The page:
Location: Aquatic Animal Health Research
Title: Construction, expression and characterization of eleven putative flagellar apparatus genes of Aeromonas hydrophila AL09-73 Authors
Submitted to: Journal of Fish Diseases
Publication Type: Peer Reviewed Journal
Publication Acceptance Date: September 6, 2011
Publication Date: November 1, 2012
Repository URL: http://handle.nal.usda.gov/10113/56371
Citation: Yeh, H., Klesius, P.H. 2012. Construction, expression and characterization of eleven putative flagellar apparatus genes of Aeromonas hydrophila AL09-73. Journal of Fish Diseases. 35:853-860. Interpretive Summary: Aeromonas hydrophila is ubiquitous in aquatic environments and is responsible for many human and fish diseases. Recent outbreaks of aeromonad hemorrhagic septicemia in channel catfish in the State of Alabama have caused huge economic losses to the producers. Development of appropriate means for this disease control is in great demand and will minimize losses caused by this microorganism. Eleven Aeromonas hydrophila flagellar proteins were amplified, expressed and characterized in an E. coli bacterial expression system. These recombinant proteins can be used for the subunit vaccine development and studying catfish antibody dynamics after infection. This study is related to the goal of ARS National Program 106-Aquaculture, Component 4C-Prevention of Diseases.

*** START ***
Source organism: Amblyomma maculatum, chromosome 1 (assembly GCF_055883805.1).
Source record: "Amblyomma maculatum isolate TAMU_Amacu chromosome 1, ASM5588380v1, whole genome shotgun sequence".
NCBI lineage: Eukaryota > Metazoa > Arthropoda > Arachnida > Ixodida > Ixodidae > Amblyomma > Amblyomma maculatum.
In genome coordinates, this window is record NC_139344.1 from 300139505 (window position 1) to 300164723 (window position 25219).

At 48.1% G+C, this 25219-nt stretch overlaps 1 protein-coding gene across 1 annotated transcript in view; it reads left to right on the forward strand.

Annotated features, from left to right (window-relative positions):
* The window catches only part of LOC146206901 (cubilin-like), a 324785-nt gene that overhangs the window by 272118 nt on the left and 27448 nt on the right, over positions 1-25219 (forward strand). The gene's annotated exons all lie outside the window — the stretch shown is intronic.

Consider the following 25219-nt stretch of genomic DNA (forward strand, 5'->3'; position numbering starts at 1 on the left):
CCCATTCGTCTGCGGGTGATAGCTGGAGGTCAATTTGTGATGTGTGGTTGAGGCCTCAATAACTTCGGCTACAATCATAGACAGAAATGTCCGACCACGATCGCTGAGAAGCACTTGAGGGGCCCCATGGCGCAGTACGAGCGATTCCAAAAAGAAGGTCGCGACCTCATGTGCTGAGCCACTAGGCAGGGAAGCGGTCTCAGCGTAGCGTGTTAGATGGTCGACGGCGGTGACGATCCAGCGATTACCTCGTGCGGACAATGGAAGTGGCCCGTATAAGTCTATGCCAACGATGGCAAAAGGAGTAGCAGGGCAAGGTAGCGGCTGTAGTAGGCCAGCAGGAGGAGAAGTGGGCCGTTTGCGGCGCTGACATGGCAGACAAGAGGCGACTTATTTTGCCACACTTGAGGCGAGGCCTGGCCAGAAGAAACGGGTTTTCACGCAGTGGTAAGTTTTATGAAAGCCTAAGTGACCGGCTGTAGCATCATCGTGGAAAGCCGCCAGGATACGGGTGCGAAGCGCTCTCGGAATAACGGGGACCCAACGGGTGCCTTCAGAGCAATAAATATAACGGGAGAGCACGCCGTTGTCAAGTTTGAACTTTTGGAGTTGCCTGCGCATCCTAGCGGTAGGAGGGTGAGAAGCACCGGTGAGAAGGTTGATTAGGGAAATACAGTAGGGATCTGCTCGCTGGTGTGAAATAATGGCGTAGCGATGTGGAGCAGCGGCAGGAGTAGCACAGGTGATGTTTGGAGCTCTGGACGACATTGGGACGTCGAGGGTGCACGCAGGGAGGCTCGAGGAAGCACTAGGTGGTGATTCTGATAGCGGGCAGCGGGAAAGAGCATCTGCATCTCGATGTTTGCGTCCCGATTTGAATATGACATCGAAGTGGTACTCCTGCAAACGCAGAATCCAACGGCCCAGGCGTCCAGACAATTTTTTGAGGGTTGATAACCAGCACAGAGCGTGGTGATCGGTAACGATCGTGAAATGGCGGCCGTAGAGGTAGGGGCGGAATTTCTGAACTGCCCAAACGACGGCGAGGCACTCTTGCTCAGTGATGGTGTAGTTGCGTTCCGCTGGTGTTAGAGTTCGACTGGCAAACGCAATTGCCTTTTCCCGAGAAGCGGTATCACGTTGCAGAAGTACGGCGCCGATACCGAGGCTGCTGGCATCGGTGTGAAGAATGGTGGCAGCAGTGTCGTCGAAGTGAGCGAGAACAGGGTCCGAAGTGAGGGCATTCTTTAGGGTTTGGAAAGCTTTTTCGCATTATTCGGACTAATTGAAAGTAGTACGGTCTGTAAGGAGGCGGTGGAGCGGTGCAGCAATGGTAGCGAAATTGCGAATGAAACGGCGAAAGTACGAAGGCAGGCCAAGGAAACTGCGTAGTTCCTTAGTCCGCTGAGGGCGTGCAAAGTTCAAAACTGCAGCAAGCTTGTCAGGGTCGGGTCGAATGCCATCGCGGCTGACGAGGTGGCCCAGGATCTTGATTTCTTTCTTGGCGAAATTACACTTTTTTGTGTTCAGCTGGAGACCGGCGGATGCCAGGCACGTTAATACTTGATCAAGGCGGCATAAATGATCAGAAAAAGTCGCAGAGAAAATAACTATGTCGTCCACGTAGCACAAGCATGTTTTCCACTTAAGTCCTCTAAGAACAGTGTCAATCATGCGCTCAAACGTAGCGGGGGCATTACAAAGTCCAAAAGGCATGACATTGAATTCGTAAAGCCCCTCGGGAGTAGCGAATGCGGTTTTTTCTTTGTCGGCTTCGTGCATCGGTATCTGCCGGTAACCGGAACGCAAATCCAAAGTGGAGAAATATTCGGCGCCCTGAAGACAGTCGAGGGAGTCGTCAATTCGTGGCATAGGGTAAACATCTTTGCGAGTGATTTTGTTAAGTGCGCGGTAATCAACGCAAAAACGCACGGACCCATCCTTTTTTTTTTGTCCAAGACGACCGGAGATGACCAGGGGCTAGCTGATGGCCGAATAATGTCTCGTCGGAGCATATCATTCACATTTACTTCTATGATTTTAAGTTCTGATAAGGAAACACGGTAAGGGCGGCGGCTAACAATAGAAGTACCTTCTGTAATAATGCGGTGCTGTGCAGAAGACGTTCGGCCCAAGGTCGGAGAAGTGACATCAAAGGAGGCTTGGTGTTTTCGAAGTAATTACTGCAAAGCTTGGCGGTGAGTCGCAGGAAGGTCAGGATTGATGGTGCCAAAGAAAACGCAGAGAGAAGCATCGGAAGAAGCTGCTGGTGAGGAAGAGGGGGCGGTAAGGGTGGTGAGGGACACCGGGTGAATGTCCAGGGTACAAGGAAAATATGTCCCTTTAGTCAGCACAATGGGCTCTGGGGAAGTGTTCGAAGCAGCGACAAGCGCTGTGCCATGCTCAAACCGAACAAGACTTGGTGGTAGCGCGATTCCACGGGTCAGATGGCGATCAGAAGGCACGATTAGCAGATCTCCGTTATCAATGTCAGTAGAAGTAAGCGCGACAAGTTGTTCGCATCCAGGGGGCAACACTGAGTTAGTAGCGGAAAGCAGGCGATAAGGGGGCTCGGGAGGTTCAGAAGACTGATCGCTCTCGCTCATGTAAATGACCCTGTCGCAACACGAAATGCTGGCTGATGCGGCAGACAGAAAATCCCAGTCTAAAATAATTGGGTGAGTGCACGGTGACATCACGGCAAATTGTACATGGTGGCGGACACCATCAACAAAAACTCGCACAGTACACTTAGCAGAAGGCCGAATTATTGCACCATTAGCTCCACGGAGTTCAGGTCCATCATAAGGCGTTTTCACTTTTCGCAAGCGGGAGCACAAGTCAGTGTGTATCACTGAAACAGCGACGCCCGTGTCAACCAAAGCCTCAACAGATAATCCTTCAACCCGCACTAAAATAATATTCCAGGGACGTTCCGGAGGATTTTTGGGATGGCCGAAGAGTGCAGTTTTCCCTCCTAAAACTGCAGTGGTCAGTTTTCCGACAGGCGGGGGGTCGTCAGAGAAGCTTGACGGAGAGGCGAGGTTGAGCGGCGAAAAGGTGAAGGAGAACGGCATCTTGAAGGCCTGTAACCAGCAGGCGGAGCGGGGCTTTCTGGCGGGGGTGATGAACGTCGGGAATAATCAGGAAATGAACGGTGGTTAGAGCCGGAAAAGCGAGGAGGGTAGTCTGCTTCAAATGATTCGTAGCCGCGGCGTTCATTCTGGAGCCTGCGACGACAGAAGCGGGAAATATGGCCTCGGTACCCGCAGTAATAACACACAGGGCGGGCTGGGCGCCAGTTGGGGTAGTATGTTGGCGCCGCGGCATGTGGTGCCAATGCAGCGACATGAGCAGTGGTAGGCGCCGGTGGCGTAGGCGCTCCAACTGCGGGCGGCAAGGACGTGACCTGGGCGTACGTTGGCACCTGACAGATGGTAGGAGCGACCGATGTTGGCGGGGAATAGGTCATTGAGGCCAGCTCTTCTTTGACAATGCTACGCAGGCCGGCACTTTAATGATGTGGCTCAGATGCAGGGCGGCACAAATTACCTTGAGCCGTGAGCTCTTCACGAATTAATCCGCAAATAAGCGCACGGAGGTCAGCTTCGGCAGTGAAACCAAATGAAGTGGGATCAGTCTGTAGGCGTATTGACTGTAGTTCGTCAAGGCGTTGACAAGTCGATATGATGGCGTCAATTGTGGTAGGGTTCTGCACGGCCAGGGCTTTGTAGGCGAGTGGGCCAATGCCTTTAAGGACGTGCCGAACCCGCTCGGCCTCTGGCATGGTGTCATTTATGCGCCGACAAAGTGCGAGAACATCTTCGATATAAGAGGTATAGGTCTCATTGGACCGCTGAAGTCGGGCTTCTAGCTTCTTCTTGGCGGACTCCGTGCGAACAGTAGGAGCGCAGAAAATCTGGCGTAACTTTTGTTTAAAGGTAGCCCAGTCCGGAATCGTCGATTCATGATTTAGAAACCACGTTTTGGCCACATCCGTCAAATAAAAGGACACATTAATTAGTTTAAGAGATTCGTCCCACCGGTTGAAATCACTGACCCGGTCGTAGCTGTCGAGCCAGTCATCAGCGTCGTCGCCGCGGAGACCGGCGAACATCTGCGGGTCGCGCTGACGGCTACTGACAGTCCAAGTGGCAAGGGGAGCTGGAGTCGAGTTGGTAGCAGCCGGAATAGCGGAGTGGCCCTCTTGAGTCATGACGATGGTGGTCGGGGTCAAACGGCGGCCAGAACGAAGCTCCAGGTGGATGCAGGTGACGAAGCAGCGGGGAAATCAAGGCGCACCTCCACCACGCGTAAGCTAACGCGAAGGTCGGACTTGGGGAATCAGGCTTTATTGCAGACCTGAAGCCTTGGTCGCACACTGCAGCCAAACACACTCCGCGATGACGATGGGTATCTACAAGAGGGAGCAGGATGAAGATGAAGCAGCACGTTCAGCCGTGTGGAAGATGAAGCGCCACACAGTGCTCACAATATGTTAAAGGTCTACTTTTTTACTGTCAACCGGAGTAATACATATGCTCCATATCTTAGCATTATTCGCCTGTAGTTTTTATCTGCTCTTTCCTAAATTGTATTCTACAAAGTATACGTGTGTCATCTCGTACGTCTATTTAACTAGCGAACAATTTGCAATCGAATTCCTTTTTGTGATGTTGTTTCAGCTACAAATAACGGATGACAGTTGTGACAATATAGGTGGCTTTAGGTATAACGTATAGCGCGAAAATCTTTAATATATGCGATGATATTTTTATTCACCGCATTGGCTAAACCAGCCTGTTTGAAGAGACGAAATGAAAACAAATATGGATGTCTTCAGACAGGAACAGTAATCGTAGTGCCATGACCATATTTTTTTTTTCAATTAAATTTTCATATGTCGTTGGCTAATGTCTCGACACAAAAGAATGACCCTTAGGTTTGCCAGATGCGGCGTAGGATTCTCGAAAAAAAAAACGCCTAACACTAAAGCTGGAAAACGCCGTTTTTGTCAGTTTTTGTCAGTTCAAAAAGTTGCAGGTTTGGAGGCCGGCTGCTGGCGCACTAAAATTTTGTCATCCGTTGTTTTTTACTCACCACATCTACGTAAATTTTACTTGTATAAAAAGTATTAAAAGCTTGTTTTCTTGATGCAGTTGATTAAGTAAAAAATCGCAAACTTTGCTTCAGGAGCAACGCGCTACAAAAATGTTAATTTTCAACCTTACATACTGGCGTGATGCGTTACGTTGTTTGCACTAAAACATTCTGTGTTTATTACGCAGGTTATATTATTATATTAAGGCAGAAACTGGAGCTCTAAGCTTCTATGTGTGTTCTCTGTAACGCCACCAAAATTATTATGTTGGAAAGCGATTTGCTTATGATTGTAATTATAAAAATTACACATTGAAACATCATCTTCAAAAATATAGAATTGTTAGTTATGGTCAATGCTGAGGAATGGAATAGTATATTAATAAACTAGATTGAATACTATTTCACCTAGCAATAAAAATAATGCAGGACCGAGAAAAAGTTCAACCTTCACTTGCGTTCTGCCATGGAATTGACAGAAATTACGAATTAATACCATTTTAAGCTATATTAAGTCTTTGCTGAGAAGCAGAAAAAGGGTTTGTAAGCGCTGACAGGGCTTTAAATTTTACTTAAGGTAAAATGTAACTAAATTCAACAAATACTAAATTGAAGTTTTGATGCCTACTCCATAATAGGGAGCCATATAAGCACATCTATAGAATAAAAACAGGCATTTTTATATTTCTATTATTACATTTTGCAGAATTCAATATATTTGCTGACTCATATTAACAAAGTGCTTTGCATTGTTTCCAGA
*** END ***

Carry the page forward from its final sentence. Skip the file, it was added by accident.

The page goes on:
Technical Abstract: Aeromonas hydrophila is ubiquitous in aquatic environments worldwide and is responsible for many human and fish diseases. The genome sequence of A. hydrophila is available in the GenBank database. Our ultimate goal is to develop the whole genome protein arrays of A. hydrophila. In this study, we PCR amplified all flagellar genes except the flgH, flhA, flhD and fliF genes. Eleven flagellar genes were randomly selected for further cloning and expression analysis. Except the flgN protein, all selected flagellar genes were expressed. The recombinant proteins migrated to the expected size positions on the Coomassie-stained SDS-PAGE gels, and were reactive to a mouse anti-His tag antibody, suggesting that these proteins were expressed as fusion proteins. In addition, serum from channel catfish experimentally infected with A. hydrophila was reacted strongly to the flgE, flgI, flgL, fliH, fliL and fliM, but not flgD, flgJ, flhF and fliN proteins, implying that the accessibility of the latter four proteins for antigen processing during the infection is limited. The functions of these genes/proteins are under investigation.